Post by: JK Lewis on October 17, 2018, 08:16:34 AM
Will you aim to make them into identical shape or weight bats?

Hello Ed, that's a question I've been pondering as well. I'm coming down on the side of same weight, variable dimensions, and then get properly good batsmen to test performance. But we have lots of time to debate the pros and cons!

Either way, we will need to rope in a better batmaker than I, who can make them as similar as possible. Maybe a forum sponsor might take up the challenge, in the name of science.
Title: Re: Narrow Grain vs Wide Grain - Amateur Science
Post by: SAFC2403 on October 17, 2018, 11:48:10 AM
This is going to be an interesting thread to watch.

Most of my older bats are wide grained - i have a 80's powerspot that could probably still be used - whereas some of my clubmates modern bats with lots of tight grains are knackered in less than 2 seasons.
Title: Re: Narrow Grain vs Wide Grain - Amateur Science
Post by: prim0pyr0 on October 17, 2018, 12:06:07 PM
You could measure shore hardness of the bat face, electron microscope the wood structure or even cross section under light microscope. 3 point bend test would be interesting... Wouldnt be great for bat making after tho.
Title: Re: Narrow Grain vs Wide Grain - Amateur Science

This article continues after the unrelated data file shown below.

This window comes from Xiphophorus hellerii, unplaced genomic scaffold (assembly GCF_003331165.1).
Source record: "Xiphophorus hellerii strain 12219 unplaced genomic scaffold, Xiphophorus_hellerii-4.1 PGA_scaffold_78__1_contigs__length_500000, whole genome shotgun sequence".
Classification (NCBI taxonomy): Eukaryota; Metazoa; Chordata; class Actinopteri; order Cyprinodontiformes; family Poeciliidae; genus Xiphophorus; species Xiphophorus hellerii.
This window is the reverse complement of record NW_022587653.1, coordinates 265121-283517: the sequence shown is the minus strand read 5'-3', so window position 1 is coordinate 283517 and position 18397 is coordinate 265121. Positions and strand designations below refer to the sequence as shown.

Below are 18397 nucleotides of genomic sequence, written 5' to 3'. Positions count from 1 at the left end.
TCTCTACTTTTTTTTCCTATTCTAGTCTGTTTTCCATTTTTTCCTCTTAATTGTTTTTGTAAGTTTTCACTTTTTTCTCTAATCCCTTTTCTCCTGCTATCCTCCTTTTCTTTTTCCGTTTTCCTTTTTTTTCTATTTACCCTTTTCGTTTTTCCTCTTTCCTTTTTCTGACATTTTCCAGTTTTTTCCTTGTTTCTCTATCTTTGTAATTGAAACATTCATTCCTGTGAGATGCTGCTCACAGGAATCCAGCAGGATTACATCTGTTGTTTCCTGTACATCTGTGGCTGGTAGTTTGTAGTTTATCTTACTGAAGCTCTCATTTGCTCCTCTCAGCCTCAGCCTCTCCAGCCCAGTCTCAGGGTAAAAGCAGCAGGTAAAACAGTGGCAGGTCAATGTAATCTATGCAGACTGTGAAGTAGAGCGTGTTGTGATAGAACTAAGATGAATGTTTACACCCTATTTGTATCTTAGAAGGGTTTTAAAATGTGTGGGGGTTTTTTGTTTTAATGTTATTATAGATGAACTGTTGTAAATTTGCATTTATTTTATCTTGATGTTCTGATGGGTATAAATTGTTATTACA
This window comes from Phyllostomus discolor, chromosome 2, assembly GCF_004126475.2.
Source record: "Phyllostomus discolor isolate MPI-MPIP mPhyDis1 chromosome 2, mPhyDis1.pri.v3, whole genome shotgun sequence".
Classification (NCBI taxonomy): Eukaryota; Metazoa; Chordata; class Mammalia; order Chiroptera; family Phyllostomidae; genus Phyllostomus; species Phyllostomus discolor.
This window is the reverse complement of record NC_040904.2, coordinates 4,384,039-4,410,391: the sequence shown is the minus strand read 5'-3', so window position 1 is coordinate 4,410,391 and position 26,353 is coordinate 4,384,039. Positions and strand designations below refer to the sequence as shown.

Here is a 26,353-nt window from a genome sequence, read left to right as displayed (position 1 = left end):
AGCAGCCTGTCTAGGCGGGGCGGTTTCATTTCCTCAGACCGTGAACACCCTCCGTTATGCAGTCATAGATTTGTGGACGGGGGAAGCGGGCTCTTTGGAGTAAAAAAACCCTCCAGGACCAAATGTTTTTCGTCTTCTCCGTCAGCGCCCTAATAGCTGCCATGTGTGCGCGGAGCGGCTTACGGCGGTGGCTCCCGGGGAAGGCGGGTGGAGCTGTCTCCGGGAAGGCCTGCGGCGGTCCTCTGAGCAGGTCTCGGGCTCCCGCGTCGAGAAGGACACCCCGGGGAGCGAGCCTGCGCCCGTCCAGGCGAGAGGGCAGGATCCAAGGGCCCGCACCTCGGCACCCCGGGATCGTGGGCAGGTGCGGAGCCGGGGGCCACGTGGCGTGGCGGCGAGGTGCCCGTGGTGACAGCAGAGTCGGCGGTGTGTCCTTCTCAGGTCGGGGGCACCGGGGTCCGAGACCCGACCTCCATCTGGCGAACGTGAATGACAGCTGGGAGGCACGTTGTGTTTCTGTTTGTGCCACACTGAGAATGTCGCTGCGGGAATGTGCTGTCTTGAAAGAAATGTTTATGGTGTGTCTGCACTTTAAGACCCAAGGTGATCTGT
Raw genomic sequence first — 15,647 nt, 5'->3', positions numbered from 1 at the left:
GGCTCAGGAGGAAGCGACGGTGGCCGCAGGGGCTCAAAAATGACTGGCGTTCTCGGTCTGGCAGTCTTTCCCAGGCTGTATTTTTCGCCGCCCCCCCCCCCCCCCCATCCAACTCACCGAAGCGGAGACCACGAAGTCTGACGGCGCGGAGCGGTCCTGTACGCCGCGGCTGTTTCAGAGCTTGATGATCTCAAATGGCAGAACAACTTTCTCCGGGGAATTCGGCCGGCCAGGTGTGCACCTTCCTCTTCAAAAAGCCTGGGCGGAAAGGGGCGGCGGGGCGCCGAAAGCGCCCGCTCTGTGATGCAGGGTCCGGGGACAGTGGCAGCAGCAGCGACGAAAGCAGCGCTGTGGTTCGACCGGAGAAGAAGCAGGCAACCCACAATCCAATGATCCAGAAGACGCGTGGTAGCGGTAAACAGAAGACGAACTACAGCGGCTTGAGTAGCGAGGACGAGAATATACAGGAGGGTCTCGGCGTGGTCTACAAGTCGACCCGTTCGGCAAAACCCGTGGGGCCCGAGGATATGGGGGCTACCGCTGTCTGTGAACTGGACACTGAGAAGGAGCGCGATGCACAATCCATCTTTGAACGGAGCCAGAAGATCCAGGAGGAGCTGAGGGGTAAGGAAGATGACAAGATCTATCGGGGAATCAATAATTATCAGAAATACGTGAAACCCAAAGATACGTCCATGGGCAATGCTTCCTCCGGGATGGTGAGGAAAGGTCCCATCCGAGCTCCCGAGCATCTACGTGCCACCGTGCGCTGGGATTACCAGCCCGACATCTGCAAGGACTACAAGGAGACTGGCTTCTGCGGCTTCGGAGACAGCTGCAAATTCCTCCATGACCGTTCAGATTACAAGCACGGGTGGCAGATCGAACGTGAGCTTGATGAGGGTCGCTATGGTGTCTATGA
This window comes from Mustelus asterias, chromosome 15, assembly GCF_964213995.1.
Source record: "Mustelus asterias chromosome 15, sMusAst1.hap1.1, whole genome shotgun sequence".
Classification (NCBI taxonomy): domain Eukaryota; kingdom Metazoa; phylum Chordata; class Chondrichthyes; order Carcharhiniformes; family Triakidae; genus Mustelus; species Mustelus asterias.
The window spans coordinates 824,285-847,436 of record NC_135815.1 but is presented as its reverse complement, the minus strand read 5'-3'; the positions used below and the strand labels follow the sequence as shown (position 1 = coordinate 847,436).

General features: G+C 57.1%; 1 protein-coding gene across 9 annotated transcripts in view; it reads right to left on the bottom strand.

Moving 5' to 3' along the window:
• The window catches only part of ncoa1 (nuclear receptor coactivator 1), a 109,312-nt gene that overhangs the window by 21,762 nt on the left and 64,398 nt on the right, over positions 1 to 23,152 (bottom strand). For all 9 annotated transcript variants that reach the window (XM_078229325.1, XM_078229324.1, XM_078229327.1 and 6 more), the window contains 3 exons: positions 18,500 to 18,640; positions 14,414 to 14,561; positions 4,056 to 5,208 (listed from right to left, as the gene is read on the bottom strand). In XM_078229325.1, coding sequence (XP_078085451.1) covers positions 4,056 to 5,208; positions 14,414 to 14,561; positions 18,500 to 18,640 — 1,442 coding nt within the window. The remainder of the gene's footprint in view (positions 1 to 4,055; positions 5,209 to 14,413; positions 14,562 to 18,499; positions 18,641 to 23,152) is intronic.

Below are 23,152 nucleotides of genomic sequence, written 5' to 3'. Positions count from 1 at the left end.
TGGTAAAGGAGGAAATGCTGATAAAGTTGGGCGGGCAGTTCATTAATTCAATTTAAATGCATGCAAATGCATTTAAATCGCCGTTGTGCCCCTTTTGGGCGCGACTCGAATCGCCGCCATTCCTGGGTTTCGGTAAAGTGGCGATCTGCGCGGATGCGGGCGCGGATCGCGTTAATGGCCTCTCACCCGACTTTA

Post by: JK Lewis on October 17, 2018, 01:26:07 PM
You could measure shore hardness of the bat face, electron microscope the wood structure or even cross section under light microscope. 3 point bend test would be interesting... Wouldnt be great for bat making after tho.

Nice ideas! They probably require a bit more equipment than you'll find kicking around in my garage tbh. We'd need to get a university research lab involved.
Title: Re: Narrow Grain vs Wide Grain - Amateur Science
Post by: InternalTraining on October 17, 2018, 02:13:49 PM
This is going to be an interesting thread to watch.

Most of my older bats are wide grained - i have a 80's powerspot that could probably still be used - whereas some of my clubmates modern bats with lots of tight grains are knackered in less than 2 seasons.

That is scary as I reaped the benefits of "tight grains" this season. I hope that bat lasts more than 2 seasons. :)